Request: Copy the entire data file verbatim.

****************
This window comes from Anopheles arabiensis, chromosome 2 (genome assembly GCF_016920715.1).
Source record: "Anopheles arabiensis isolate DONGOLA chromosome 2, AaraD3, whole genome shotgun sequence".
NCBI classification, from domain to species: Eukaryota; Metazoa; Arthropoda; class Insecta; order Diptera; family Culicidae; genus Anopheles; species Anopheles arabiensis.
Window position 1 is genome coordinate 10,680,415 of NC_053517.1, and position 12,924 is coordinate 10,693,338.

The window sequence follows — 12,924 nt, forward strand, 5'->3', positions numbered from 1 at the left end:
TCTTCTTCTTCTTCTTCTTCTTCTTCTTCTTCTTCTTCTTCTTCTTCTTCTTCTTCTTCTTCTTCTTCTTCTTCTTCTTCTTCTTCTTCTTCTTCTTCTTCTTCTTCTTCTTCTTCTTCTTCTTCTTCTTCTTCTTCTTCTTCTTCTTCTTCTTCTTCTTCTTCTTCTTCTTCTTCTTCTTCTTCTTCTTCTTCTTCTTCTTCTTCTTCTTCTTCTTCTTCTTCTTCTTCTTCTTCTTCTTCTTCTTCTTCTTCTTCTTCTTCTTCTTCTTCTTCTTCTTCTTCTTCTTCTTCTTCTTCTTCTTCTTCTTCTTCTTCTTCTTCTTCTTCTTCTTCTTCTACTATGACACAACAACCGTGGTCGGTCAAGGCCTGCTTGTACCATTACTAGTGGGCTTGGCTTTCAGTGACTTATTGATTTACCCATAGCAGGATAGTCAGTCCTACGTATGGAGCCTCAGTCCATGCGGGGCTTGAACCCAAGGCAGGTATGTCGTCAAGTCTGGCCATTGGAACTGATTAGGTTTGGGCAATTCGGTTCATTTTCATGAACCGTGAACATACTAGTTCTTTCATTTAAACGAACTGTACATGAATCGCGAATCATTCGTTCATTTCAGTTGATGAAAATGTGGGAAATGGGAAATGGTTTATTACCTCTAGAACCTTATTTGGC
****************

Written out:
This window comes from Anopheles arabiensis, chromosome 2 (genome assembly GCF_016920715.1).
Source record: "Anopheles arabiensis isolate DONGOLA chromosome 2, AaraD3, whole genome shotgun sequence".
NCBI classification, from domain to species: Eukaryota; Metazoa; Arthropoda; class Insecta; order Diptera; family Culicidae; genus Anopheles; species Anopheles arabiensis.
Window position 1 is genome coordinate 10,680,415 of NC_053517.1, and position 12,924 is coordinate 10,693,338.

The window sequence follows — 12,924 nt, forward strand, 5'->3', positions numbered from 1 at the left end:
TCTTCTTCTTCTTCTTCTTCTTCTTCTTCTTCTTCTTCTTCTTCTTCTTCTTCTTCTTCTTCTTCTTCTTCTTCTTCTTCTTCTTCTTCTTCTTCTTCTTCTTCTTCTTCTTCTTCTTCTTCTTCTTCTTCTTCTTCTTCTTCTTCTTCTTCTTCTTCTTCTTCTTCTTCTTCTTCTTCTTCTTCTTCTTCTTCTTCTTCTTCTTCTTCTTCTTCTTCTTCTTCTTCTTCTTCTTCTTCTTCTTCTTCTTCTTCTTCTTCTTCTTCTTCTTCTTCTTCTTCTTCTTCTTCTTCTTCTTCTTCTTCTTCTTCTTCTTCTTCTTCTTCTTCTTCTTCTTCTACTATGACACAACAACCGTGGTCGGTCAAGGCCTGCTTGTACCATTACTAGTGGGCTTGGCTTTCAGTGACTTATTGATTTACCCATAGCAGGATAGTCAGTCCTACGTATGGAGCCTCAGTCCATGCGGGGCTTGAACCCAAGGCAGGTATGTCGTCAAGTCTGGCCATTGGAACTGATTAGGTTTGGGCAATTCGGTTCATTTTCATGAACCGTGAACATACTAGTTCTTTCATTTAAACGAACTGTACATGAATCGCGAATCATTCGTTCATTTCAGTTGATGAAAATGTGGGAAATGGGAAATGGTTTATTACCTCTAGAACCTTATTTGGC